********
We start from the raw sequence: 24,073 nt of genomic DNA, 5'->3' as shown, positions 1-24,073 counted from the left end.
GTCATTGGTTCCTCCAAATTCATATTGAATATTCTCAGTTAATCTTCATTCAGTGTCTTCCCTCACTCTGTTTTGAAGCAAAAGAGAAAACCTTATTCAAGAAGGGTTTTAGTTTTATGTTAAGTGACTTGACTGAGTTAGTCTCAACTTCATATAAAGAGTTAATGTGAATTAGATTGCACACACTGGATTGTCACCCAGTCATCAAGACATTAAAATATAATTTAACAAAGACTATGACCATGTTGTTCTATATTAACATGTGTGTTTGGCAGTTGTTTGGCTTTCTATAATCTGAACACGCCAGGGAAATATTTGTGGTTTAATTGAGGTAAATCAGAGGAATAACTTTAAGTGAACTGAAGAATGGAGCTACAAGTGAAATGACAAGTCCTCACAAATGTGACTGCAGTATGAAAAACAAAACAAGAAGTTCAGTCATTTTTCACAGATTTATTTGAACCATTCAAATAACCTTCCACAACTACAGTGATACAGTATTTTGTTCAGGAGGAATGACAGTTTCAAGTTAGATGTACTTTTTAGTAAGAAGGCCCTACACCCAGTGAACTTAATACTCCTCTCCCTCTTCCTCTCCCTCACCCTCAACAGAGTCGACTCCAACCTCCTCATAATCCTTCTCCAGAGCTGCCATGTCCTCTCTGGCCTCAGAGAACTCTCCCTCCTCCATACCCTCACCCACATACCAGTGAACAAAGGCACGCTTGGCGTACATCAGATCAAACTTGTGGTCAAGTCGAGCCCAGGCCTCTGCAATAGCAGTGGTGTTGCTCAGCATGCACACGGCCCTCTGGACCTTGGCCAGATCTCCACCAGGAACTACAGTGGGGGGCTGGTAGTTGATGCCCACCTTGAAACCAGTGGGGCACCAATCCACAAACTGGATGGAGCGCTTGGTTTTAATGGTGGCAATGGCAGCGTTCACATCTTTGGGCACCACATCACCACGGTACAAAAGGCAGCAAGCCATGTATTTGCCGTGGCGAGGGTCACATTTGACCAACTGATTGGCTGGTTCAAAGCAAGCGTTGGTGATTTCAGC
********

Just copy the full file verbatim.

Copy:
We start from the raw sequence: 24,073 nt of genomic DNA, 5'->3' as shown, positions 1-24,073 counted from the left end.
GTCATTGGTTCCTCCAAATTCATATTGAATATTCTCAGTTAATCTTCATTCAGTGTCTTCCCTCACTCTGTTTTGAAGCAAAAGAGAAAACCTTATTCAAGAAGGGTTTTAGTTTTATGTTAAGTGACTTGACTGAGTTAGTCTCAACTTCATATAAAGAGTTAATGTGAATTAGATTGCACACACTGGATTGTCACCCAGTCATCAAGACATTAAAATATAATTTAACAAAGACTATGACCATGTTGTTCTATATTAACATGTGTGTTTGGCAGTTGTTTGGCTTTCTATAATCTGAACACGCCAGGGAAATATTTGTGGTTTAATTGAGGTAAATCAGAGGAATAACTTTAAGTGAACTGAAGAATGGAGCTACAAGTGAAATGACAAGTCCTCACAAATGTGACTGCAGTATGAAAAACAAAACAAGAAGTTCAGTCATTTTTCACAGATTTATTTGAACCATTCAAATAACCTTCCACAACTACAGTGATACAGTATTTTGTTCAGGAGGAATGACAGTTTCAAGTTAGATGTACTTTTTAGTAAGAAGGCCCTACACCCAGTGAACTTAATACTCCTCTCCCTCTTCCTCTCCCTCACCCTCAACAGAGTCGACTCCAACCTCCTCATAATCCTTCTCCAGAGCTGCCATGTCCTCTCTGGCCTCAGAGAACTCTCCCTCCTCCATACCCTCACCCACATACCAGTGAACAAAGGCACGCTTGGCGTACATCAGATCAAACTTGTGGTCAAGTCGAGCCCAGGCCTCTGCAATAGCAGTGGTGTTGCTCAGCATGCACACGGCCCTCTGGACCTTGGCCAGATCTCCACCAGGAACTACAGTGGGGGGCTGGTAGTTGATGCCCACCTTGAAACCAGTGGGGCACCAATCCACAAACTGGATGGAGCGCTTGGTTTTAATGGTGGCAATGGCAGCGTTCACATCTTTGGGCACCACATCACCACGGTACAAAAGGCAGCAAGCCATGTATTTGCCGTGGCGAGGGTCACATTTGACCAACTGATTGGCTGGTTCAAAGCAAGCGTTGGTGATTTCAGC